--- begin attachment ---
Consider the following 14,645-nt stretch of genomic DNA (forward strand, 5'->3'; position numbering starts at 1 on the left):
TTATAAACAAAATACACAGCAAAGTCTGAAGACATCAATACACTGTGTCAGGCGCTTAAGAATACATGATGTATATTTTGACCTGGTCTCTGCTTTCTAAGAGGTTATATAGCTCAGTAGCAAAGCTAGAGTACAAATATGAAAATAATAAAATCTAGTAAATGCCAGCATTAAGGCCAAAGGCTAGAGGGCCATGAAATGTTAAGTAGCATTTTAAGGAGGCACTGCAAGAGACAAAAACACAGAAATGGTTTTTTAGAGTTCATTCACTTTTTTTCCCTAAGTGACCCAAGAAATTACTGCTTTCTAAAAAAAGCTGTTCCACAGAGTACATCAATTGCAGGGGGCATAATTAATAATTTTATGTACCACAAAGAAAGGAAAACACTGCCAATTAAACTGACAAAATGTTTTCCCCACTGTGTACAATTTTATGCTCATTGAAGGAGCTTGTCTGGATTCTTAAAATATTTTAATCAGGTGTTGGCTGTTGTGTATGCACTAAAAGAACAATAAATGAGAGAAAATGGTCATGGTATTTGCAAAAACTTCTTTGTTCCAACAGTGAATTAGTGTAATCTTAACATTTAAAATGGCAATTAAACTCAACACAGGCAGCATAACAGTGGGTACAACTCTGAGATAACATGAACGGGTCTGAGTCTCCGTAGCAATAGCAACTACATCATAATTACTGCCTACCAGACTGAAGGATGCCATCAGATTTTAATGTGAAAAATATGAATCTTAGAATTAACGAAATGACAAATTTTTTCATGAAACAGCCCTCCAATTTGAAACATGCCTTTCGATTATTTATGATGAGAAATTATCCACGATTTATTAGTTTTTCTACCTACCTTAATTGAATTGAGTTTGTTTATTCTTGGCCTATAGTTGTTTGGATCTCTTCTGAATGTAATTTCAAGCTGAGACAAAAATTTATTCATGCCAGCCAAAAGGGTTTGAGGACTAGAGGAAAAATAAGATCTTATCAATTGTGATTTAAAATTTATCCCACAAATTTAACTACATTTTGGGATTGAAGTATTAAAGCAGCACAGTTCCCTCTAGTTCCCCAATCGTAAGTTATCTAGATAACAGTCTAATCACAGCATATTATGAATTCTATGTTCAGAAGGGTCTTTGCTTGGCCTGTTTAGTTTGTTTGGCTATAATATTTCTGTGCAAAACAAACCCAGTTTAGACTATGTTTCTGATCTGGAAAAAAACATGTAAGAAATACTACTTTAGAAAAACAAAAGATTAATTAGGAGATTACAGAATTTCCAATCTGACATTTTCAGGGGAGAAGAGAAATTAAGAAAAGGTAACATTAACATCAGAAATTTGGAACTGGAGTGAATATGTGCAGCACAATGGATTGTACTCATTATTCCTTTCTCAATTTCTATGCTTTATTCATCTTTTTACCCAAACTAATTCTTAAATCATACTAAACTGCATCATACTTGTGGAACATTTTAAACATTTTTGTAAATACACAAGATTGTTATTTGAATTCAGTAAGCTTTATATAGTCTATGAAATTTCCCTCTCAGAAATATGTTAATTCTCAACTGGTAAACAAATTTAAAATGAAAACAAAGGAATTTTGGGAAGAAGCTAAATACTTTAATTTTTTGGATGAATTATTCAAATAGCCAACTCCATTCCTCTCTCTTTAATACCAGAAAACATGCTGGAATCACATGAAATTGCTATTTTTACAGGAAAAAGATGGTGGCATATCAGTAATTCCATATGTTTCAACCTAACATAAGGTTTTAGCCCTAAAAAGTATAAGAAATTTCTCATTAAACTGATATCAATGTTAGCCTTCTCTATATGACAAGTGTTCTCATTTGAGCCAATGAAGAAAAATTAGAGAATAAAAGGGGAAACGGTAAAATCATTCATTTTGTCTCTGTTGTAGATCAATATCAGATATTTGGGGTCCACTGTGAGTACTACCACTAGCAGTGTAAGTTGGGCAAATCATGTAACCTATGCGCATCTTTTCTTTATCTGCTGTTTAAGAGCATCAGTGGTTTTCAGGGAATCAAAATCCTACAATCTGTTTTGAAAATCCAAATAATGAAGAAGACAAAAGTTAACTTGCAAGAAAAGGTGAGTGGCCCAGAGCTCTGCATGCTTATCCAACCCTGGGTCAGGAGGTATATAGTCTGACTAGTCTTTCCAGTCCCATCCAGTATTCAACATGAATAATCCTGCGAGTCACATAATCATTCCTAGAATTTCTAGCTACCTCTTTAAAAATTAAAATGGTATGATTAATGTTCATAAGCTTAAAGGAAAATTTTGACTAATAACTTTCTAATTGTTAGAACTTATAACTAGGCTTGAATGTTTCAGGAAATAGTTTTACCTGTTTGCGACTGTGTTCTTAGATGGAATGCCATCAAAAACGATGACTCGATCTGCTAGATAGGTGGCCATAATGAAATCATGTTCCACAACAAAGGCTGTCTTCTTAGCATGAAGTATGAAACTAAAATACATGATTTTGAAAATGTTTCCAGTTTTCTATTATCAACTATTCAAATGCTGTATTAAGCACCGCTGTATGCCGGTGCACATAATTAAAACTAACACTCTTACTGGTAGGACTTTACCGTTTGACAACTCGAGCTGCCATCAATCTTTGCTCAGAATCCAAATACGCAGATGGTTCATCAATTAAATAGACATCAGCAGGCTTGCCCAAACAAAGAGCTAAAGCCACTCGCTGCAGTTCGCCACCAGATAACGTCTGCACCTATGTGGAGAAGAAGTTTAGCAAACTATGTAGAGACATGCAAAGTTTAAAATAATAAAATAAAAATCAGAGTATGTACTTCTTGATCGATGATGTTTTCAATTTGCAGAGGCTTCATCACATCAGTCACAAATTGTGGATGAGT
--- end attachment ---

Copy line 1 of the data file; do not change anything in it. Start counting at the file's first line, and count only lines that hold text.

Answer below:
Consider the following 14,645-nt stretch of genomic DNA (forward strand, 5'->3'; position numbering starts at 1 on the left):